The vast majority of students who are excluded from classrooms or referred to the juvenile justice system have not engaged in violence. In the 2015-16 school year, 70 percent of suspensions in Allegheny County were for “conduct.” Instead of dealing with students who are disruptive or acting out in a school context, these students are being fed into the juvenile justice system — nonviolent youth who pose little risk or no to public safety and are often most in need of a stable and supportive school environment.
In addition, black students in Allegheny County are much more likely to be suspended by their white peers. In 2015-16, 41 per 100 black students were suspended compared to 5.6 non-black students. In other words, a black student is 7.3 times more likely to be suspended than a white student in the county. If a student is suspended, the likelihood of graduation drops to about 54 percent.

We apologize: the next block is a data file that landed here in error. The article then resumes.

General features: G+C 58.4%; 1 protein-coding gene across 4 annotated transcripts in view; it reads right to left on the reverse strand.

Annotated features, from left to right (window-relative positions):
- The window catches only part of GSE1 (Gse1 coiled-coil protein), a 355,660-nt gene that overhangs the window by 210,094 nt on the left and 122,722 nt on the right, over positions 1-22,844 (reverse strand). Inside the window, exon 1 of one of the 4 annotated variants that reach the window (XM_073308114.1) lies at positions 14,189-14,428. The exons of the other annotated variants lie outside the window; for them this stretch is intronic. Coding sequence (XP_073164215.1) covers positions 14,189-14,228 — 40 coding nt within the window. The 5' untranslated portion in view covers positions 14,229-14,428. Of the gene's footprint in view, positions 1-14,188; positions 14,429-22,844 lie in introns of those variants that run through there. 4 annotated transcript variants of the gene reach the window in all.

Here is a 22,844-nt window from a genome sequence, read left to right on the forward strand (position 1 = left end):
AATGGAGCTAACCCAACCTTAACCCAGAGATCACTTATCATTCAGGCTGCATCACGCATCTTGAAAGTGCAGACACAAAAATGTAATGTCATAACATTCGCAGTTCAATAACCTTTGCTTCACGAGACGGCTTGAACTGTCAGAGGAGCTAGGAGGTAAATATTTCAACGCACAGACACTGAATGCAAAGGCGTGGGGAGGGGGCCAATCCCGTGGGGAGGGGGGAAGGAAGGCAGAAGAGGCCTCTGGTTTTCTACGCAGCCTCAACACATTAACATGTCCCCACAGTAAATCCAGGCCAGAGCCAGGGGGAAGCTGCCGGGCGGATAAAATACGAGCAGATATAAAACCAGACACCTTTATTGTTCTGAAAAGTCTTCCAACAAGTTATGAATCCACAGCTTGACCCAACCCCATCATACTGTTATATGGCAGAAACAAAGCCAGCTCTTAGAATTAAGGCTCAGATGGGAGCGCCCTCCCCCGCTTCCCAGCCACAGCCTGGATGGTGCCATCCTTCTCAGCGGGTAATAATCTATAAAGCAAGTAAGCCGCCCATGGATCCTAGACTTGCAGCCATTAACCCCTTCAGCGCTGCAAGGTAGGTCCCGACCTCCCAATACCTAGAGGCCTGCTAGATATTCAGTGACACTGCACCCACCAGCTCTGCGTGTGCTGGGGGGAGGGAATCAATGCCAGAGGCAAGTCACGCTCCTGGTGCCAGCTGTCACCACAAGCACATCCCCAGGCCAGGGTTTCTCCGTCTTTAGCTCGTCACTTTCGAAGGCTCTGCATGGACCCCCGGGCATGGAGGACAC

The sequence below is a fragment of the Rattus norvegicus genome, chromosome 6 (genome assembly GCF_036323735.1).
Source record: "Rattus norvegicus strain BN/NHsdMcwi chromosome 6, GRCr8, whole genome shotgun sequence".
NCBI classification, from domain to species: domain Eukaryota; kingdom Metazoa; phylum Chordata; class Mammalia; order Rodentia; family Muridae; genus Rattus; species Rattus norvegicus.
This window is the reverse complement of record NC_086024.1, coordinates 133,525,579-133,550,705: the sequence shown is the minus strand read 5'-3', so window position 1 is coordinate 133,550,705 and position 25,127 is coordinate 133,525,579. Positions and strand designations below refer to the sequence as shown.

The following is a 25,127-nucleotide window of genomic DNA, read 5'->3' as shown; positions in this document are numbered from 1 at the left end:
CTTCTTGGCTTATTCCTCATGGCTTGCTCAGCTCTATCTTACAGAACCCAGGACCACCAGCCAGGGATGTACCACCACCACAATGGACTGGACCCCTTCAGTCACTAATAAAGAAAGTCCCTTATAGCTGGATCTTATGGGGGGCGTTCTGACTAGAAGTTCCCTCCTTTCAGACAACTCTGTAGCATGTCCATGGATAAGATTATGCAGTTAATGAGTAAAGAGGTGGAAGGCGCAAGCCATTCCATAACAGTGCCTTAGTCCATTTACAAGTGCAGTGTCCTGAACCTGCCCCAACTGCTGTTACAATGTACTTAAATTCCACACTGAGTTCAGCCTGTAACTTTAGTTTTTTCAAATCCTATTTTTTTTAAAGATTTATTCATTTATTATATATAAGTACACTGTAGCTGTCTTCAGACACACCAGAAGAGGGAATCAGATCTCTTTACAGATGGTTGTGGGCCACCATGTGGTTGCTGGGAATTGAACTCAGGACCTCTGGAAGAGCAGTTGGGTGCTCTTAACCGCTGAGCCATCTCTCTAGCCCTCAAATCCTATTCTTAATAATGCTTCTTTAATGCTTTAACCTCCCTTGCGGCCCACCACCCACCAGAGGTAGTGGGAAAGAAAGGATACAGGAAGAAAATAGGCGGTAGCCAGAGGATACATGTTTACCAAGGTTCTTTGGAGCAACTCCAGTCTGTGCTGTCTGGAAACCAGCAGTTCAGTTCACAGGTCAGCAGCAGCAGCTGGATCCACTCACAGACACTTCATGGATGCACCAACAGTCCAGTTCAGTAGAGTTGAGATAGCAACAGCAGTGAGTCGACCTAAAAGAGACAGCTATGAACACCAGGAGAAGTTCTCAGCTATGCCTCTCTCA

The Heinz Endowments is committed to improving the lives of people who are impacted by the judicial system. We have created a major initiative to promote criminal justice system reform in both the Allegheny County adult and juvenile justice systems, and increase community engagement and support. We are working to reduce the use of the Allegheny County Jail and Schuman Juvenile Detention Center, and improve conditions for those confined specifically related to health, with an emphasis on substance use, mental health and safety needs.